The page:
Who Owns Your Genes? Supreme Court Will Decide
For 30 years, companies have been patenting human genes. Yes, the very genetic material of our bodies, of our DNA, albeit in isolated forms. For longer than that, debates have been incessant — in the scientific community, between businesses, and in the courts — over whether or not this practice is legal, let alone ethical. Earlier this month, an Australian court heard yet another case about the legality of gene patenting, ultimately defending the practice. This spring, media attention over the controversy will shift back to the U.S. as a similar case (originally heard in the U.S. District Court for the Southern District of New York) will be heard by the Supreme Court.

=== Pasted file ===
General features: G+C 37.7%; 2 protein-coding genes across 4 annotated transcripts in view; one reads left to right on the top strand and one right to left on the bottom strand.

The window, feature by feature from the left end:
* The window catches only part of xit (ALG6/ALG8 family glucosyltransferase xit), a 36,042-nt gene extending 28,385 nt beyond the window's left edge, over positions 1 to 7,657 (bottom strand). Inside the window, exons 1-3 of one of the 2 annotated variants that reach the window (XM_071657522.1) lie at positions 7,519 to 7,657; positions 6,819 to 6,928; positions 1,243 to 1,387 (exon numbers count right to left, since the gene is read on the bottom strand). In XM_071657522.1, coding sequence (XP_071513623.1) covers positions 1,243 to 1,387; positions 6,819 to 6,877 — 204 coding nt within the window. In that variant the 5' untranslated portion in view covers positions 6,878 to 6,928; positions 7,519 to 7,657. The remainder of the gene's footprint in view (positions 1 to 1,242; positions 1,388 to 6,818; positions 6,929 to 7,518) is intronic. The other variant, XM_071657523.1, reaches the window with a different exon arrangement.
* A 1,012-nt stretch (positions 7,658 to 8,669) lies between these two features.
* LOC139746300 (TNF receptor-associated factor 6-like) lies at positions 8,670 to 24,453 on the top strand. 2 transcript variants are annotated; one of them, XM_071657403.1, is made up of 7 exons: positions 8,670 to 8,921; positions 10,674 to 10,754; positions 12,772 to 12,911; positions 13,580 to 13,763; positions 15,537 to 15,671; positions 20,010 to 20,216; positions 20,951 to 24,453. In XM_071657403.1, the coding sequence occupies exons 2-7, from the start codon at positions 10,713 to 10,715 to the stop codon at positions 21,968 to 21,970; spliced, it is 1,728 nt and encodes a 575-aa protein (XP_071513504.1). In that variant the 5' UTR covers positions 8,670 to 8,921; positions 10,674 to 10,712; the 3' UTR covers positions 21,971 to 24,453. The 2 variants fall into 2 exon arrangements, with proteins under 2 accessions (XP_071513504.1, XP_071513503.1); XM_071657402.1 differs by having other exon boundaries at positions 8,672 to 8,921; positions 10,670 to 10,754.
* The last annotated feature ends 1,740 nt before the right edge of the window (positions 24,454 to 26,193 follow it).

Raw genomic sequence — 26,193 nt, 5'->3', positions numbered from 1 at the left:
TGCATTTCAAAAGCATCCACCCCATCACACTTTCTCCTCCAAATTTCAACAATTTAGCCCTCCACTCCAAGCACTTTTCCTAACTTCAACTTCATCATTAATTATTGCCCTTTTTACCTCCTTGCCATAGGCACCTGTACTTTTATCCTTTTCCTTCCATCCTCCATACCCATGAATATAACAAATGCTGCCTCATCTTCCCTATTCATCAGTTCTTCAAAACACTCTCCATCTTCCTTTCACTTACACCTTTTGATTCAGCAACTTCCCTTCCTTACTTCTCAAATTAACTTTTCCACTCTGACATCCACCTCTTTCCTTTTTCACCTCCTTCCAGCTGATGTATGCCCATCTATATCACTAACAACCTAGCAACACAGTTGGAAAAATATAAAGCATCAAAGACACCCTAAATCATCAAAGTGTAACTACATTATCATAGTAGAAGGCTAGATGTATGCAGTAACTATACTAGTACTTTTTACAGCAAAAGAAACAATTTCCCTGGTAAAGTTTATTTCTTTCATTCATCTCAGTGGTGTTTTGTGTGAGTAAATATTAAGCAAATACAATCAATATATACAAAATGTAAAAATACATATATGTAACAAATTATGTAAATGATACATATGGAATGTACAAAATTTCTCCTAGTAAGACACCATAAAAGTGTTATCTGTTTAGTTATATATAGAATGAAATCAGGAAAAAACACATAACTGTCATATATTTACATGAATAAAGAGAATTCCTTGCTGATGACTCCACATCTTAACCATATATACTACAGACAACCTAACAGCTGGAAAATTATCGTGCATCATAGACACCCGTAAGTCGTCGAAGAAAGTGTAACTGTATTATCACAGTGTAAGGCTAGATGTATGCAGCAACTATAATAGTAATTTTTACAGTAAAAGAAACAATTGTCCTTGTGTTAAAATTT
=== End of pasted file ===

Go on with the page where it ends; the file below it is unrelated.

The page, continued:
Last month, the Australian Federal Court ruled that isolated genetic material is patentable in Australia because the isolation involved requires skills and expertise that make it akin to manufacturing a product. In other words, the court ruled that human genes, if successfully isolated from their natural state, may rightfully be patented — in this case, by Myriad Genetics (NASDAQ:MYGN). The company holds patents on BRCA1 and BRCA2 genes, which have been linked to hereditary breast and ovarian cancer. The patent means that Myriad Genetics — and the Australian company it licenses the patents to, Genetic Technologies (PINK:GNTLF) — have the exclusive right to run expensive tests for these particular genes, which is what caused Cancer Voices Australia and a breast cancer survivor named Yvonne D’Arcy to file a suit against Myriad Genetics. The case’s outcome is good news for Myriad, but this spring, the U.S. Supreme Court will hear a case on gene patenting and determine whether this practice is legal or not in the USA. The outcome could have very wide-reaching implications.